Judge Bryan Byun once considered becoming a priest, but only for the free communion wine.
It takes a true calling to make faith a way of life.
As a newly-ordained young priest observes in the PBS documentary The Calling, practically the only times we hear about the clergy in the media are when there's a scandal in the church. The priests who do good work, the ones who sit with dying people in the hospital and console the suffering, don't make the evening news. And throughout the United States, one of the most religious, and religiously diverse, nations in the world, young men and women are preparing to heed the call of God and enter the ranks of the clergy.
The Calling, a four-hour documentary miniseries that aired on PBS as part of its "Independent Lens" series, follows seven of these aspiring religious leaders, from very different backgrounds and representing a range of faiths—Muslim, Jewish, Catholic, and Protestant—from their training to the beginnings of their professional lives. We watch as each of them struggles to reconcile and maintain their faith and sense of mission with their demanding religious education, the practical issues of being a professional clergy leader, and their personal lives.
The documentary takes a minimal, hands-off approach to its subjects; for the most part, we simply get to know them through their own words and actions. The producers clearly wish to subvert our stereotypical images of the clergy, and present a richly diverse set of characters, who range from Steven Gamez, a Tejano from San Antonio about to become a Catholic priest, to Bilal Ansari, a Muslim prison chaplain, to Shmuly Yanklowitz, an aspiring rabbi who's passionate to an almost manic degree about social justice issues.
It's fascinating to watch these people working their way through their respective religious institutions, and the very different experiences they have, even within their own faiths. One rabbi-in-training, Yerachmiel, approaches his spiritual career with the calm, dogged efficiency of any white-collar job search, cold-calling area synagogues and seeking career counseling from his mentor, while Shmuly spends most of his time visiting disaster sites and participating in political demonstrations.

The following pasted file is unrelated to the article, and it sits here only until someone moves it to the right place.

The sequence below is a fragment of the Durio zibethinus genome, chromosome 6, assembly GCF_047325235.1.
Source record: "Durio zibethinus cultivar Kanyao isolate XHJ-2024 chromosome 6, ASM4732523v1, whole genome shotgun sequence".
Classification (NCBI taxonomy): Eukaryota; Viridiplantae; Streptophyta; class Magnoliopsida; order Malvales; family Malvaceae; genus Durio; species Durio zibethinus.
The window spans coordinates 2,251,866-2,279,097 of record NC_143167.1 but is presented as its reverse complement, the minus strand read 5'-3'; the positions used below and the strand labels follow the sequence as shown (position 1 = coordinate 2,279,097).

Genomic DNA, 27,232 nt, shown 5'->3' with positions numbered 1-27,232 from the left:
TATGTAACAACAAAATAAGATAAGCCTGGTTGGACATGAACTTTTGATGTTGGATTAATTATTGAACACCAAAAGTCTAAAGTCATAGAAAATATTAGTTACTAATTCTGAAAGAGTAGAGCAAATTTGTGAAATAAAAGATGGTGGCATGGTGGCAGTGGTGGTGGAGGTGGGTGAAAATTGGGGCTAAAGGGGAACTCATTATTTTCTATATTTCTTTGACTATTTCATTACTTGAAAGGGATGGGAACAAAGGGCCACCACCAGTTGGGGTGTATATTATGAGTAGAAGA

The Calling follows the kind of uneven narrative course that only real life can supply. When we first meet Rob Pene, a native of American Samoa living in Redondo Beach, he's performing Christian hip hop at a correctional facility. Just as his story starts to settle into one of an eager young rapper bringing the Jesus message to the inner city, we learn that his father, the chief of his village in Samoa, has died, and Rob returns home to take up his father's responsibilities. We meet Shmuly's devoted girlfriend, only to have her disappear moments later. One of the most interesting subjects, Tahera, a fiercely strong-minded Pakistani-American Muslim who clashes with her conservative male fellow students, abruptly disappears from the documentary altogether, with no explanation or followup.
While the number of subjects makes it impossible in four hours to present more than snapshots of their stories, The Calling effectively conveys the difficulty of their chosen paths. Can their religious passion survive the rigors of church bureaucracies, the need to manage endless personality conflicts, and the enormous practical and emotional costs of assuming the leadership of a flock? Few of the aspirants ultimately find themselves where they thought they would be, and given what they're up against, it's easy to understand why. But no matter where they end up, it's a profound and moving journey.
The Calling comes to DVD with a clean widescreen transfer; video quality varies from scene to scene depending on the source footage, but for the most part is pleasantly vivid and sharp. Dolby stereo audio (English only) is crisp and clean. Extra features include a generous selection of additional scenes that help fill in many of the gaps in the main narrative.
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